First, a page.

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Old Man Winter kicks off the New Year with quite a chilling. From southern Oregon, all the way to Seattle, heavy snow was the picture in the media.  Floods were soon to follow, as heavy snow turned to heavy rain. Power outages ran rampart through the region. If ever there was a time to have an emergency survival kit this was it.

A major storm system attacking the Seattle area dropped between four to six inches of snow on January 18th, 2012. To put this in perspective this region usually gets about 5.7 inches on average, calculated over the last 30 years.  The snow was followed by an ice storm, bringing down trees and power lines throughout the region. Many roads were cut off and some 200,000 homes and businesses lost power.  Puget Sound Energy was quoted on its Facebook page saying “We think it will be 3 to 4 days … maybe longer,” before power would be restored to most areas. Following the snow and ice, is the inevitable flooding that occurs during a quick melting period. Add to that the continued heavy rains funneled in by the jet stream and you have a new problem.

In the Salem, Oregon area the storm manifested itself a little differently. While snow still fell, it was not the major threat. Torturous winds gusting between 88 to 113mph were recorded. Many trees were snapped, and uprooted blocking roads, and knocking out power to many homes in the region.  This coupled with continuing moisture, brought about major flooding in coastal areas, and throughout the Willamette valley.

A proper emergency survival kit can make these situations much easier to handle. Most kits provide some kind of a flashlight, usually one with batteries that will last for a few hours. A better kit might add some long burning emergency candles. A deluxe kit however, would not only contain these items, but also some type of dynamo flashlight, or even a combo with a radio. A basic radio might keep you informed, but deluxe kits may come with a weather band radio, which can provide more detailed information about conditions, and any state of emergency, or instructions.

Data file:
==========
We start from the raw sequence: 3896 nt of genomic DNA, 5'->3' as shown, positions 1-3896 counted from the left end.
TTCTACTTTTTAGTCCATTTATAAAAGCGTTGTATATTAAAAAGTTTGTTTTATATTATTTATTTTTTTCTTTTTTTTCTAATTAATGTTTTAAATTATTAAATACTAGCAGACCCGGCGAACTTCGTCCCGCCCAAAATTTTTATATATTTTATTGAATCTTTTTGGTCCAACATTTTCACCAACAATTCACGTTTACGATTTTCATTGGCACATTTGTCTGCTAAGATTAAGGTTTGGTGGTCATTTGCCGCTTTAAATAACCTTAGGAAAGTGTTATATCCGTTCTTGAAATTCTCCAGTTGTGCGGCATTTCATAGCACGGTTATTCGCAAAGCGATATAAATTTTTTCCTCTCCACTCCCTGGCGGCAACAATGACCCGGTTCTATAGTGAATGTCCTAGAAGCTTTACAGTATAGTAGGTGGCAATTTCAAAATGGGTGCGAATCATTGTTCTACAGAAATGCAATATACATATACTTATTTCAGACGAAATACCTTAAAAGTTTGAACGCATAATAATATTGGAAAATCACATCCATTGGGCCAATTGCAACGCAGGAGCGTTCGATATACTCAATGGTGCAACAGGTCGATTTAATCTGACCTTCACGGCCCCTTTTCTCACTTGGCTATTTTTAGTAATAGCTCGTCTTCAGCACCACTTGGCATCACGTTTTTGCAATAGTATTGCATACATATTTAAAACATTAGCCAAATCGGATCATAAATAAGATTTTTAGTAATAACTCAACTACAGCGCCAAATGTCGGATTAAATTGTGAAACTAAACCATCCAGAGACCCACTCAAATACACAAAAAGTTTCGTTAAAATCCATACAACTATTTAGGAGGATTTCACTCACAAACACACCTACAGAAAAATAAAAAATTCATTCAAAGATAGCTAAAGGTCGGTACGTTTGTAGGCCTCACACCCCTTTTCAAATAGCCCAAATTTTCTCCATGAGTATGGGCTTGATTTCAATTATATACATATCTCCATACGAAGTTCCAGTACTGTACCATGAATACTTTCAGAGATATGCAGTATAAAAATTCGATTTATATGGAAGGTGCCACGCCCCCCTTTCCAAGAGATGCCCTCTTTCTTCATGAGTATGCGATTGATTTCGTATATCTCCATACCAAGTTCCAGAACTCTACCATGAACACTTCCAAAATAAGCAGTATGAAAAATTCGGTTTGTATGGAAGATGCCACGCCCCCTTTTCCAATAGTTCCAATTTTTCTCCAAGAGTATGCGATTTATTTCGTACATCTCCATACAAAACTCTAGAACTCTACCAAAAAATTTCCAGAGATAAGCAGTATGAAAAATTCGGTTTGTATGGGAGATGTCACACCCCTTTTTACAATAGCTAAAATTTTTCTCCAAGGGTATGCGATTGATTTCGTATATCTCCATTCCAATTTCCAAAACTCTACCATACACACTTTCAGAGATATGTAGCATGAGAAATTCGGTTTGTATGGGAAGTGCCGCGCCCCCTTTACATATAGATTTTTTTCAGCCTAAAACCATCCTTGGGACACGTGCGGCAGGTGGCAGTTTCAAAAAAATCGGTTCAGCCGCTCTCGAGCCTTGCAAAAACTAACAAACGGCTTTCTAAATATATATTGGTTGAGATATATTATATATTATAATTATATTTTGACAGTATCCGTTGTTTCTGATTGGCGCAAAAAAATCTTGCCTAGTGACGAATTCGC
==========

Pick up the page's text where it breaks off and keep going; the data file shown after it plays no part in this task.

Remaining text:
That takes care of light and communication, now what about staying warm? An emergency blanket is a standard item in most emergency survival kits. A better choice would be an emergency survival sleeping bag. Both of these items are made from a mylar type material that are designed to reflect your body heat back to you. Most people will also have extra clothing, and blankets around their homes that they can use, if they are stranded at home. 

Food and water are also concerns for extended situations. Those that are at home will have some food, but probably no way to heat it. But dry foods are enough to keep you going. Some emergency survival kits, or survival supplies that are available offer meals that heat themselves right in their containing bag. In other instances Coast Guard rations or MRE’s will sustain you as well. Most survival kits come with some drinking water. Many times if you’re at home the water may still be running. If not then it would be a good idea to have a filtration pump, to remove contaminates from alternate water sources. Do not confuse these with your home water filters that typically do not filter for anything other than flavor.

Good emergency survival kits will also come with some tools, and supplies that could come in very handy. Waterproof matches, in the case of flooding or inclement weather. A multi-function pocket tool, good for cutting, opening cans, pliars for gripping, and many other uses. Rope which can be used to hang things, pull things up, or across. Emergency ponchos for staying dry.  Some emergency survival kits even come with an emergency camp stove, that burns fuel tablets for heat or cooking ( in a ventilated area).

Don’t let Old Man Winter do you in. Make sure you are prepared for the unexpected, purchase or assemble an adequate emergency survival kit for you and your family today. Don’t forget to think about your pets, they’ll need food and water as well. Your car is one more place to ensure you have an emergency survival kit adequate for the average number of people that travel in it. Follow the boy scout motto “be prepared!”

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